Trial Begins in 2019 Triple-Homicide High-Speed Collision
Prosecution and Defense Lay Out Strategies for Case Involving Deaths of a Solvang Woman and Two Children on Highway 154
In the trial of a Santa Barbara man charged with three counts of first-degree murder following a high-speed collision on Highway 154 that resulted in the deaths of a Solvang woman and her two young children, Deputy District Attorney Megan Chanda presented the prosecution’s opening arguments, in which she likened the actions of the defendant, 31-year-old John Dungan, to a ticking time bomb ready to explode.
“Tick, tick, tick, BOOM,” Chanda shouted, slamming the podium in Judge Thomas Adams’s Department 1 courtroom with her fist and going on to describe Dungan’s actions on that day as a “mission of self-destruction and demise.”
Joining Chanda in the prosecution is Deputy DA Stephen Wagner, and the team started laying out the case against Dungan Monday afternoon. Dungan stands accused of intentionally killing 34-year-old Rebecca Vanessa Goss Bley and her two children — 2-year-old Lucienne Bley Gleason and 4-month-old Desmond Bley Gleason — in a head-on collision on October 25, 2019.
The prosecution and defense teams painted two similar but ultimately opposing pictures of the day of the crime. The prosecutors are looking to convict him on three charges of murder, claiming he purposely veered into the opposite lane, while Dungan pleaded not guilty and maintains the collision was not on purpose.
Chanda detailed the severity of the crash, saying that Dungan’s 2013 Chevy Camaro went “through” Bley’s Chevy Volt at more than 100 miles per hour, causing Bley to be launched from the windshield and her car to stop in its tracks, spinning 150 degrees before ultimately catching fire with the two children trapped inside.
According to investigators, all three died instantly from the impact of the collision, and the children did not die from the fire or smoke inhalation. Dungan was critically injured in the collision and transported to Santa Barbara Cottage Hospital.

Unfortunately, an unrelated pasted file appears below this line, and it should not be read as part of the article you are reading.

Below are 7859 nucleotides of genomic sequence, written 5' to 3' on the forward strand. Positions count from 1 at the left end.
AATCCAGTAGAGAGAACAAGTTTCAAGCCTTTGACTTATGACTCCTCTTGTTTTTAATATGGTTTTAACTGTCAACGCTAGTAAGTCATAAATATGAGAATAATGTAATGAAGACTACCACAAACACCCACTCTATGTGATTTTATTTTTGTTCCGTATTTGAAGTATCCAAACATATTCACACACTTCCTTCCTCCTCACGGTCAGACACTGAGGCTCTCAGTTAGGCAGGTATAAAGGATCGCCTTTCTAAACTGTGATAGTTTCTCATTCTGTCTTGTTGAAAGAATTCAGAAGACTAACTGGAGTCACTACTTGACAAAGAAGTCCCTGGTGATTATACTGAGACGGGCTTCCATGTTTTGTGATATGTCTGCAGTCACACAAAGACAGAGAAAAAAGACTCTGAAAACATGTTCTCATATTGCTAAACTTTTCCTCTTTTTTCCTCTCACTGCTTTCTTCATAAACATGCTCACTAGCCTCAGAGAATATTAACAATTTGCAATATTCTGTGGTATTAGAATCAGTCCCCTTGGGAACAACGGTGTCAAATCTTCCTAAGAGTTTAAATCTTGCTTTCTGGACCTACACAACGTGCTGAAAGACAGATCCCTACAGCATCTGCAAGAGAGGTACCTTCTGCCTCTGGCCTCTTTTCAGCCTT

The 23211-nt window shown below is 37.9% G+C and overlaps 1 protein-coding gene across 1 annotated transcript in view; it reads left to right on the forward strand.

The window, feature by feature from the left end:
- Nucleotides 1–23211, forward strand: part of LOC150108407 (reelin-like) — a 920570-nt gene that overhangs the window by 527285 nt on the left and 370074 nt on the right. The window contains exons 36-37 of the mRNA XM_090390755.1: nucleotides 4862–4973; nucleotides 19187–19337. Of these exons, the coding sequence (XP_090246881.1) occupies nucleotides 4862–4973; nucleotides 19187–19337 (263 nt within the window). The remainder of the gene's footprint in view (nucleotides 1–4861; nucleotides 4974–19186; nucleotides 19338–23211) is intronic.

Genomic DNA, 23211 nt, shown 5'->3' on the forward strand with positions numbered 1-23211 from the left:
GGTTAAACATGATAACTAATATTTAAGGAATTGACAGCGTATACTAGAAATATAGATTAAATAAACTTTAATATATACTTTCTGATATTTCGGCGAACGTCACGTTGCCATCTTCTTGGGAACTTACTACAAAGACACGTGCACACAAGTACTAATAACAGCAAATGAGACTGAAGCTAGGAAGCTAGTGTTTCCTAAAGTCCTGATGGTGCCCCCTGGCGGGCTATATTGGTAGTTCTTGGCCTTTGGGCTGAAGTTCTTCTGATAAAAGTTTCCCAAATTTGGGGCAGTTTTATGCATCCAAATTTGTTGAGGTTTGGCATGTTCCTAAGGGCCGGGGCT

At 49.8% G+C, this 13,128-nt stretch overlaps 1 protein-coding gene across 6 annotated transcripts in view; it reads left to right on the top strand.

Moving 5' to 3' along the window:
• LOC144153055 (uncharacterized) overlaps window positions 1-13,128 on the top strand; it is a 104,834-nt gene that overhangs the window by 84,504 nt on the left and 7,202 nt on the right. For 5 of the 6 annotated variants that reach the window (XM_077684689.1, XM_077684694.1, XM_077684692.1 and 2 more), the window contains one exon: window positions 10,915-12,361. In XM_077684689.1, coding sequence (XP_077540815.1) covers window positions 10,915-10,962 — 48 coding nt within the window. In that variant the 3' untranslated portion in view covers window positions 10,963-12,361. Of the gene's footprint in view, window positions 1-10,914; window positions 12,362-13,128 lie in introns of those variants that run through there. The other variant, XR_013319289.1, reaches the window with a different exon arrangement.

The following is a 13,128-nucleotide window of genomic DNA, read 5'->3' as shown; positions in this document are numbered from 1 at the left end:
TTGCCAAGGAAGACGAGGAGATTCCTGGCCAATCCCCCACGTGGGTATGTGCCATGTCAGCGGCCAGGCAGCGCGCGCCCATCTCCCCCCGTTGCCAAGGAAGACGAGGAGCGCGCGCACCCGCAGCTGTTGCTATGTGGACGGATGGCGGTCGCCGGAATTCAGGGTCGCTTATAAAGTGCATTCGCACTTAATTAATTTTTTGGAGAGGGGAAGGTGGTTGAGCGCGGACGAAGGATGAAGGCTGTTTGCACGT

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Chanda also laid out a timeline stretching back to February 2019, when Dungan was placed on a 72-hour involuntary hold after police found 16 firearms, body armor, and more than 20,000 rounds of ammunition at his residence. Police were originally sent on a welfare check after Dungan sent several texts that “appeared to be suicidal/homicidal in nature.”
The next month, Dungan was charged separately with stalking an ex-girlfriend, carrying a concealed weapon, and possessing a large-capacity magazine for a firearm.
On the day of his crash, Chanda said, Dungan’s mother found the following note:
“I never hurt anyone with my guns. I never planned to hurt anyone with my guns. I never took steps to hurt anyone with my guns. I never threatened anybody and I certainly never stalked anyone. I am too sensitive for the reality and I am done allowing an unjust justice system to push me around and bully me. I love you all, goodbye — John Dungan.”
Dungan’s defense team, led by Los Angeles attorney Jeremy Lessem, said that those close to Dungan constantly dealt with these types of “dramatic, self-important communications” but contested that Dungan never attempted to harm himself.
After the crash, Dungan was seen by a clinical psychiatrist at the hospital, who did not find any evidence to suggest a suicide attempt.
Lessem explained that Dungan was on the 154 at the time of the incident because he had traveled to the Chumash Casino to play poker instead of heading back to the recovery center he had been ordered to stay at. The defense team said it would be calling witnesses to testify that they saw Dungan’s vehicle attempt to take corrective actions right before the crash.
The trial’s first witness called by the prosecution was Max Gleason, Bley’s husband and the father of the children killed in the collision. He recounted his version of events, which included plans to meet with Bley at the Santa Barbara Bowl for an evening concert with his sister and brother-in-law. After realizing his wife was late and attempting to contact her through texts and calls, it was Gleason’s brother-in-law who first saw the report of a car crash on the 154. Gleason also described Bley’s familiarity with the highway and crash site at the Cold Spring Canyon Bridge, as well as the condition of the Volt.
In December 2020, Gleason received $2.985 million in a settlement in a civil suit against Dungan and his father, Michael.
The trial will continue on Thursday, June 16.
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